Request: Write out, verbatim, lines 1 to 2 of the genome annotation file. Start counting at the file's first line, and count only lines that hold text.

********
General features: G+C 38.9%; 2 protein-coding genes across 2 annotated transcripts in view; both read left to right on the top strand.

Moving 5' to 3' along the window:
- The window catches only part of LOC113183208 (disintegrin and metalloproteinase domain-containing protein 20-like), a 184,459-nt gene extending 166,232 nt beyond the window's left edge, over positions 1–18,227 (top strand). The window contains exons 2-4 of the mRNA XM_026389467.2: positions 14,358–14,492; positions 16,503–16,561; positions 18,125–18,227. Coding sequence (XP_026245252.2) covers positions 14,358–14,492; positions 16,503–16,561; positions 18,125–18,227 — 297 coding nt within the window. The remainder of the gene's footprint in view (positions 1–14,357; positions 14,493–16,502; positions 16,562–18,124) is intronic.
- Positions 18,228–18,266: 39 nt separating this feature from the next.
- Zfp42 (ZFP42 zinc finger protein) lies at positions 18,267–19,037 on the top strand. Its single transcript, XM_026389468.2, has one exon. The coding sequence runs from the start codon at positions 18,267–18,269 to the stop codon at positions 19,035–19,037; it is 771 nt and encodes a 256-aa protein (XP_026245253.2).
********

General features: G+C 38.9%; 2 protein-coding genes across 2 annotated transcripts in view; both read left to right on the top strand.

Moving 5' to 3' along the window: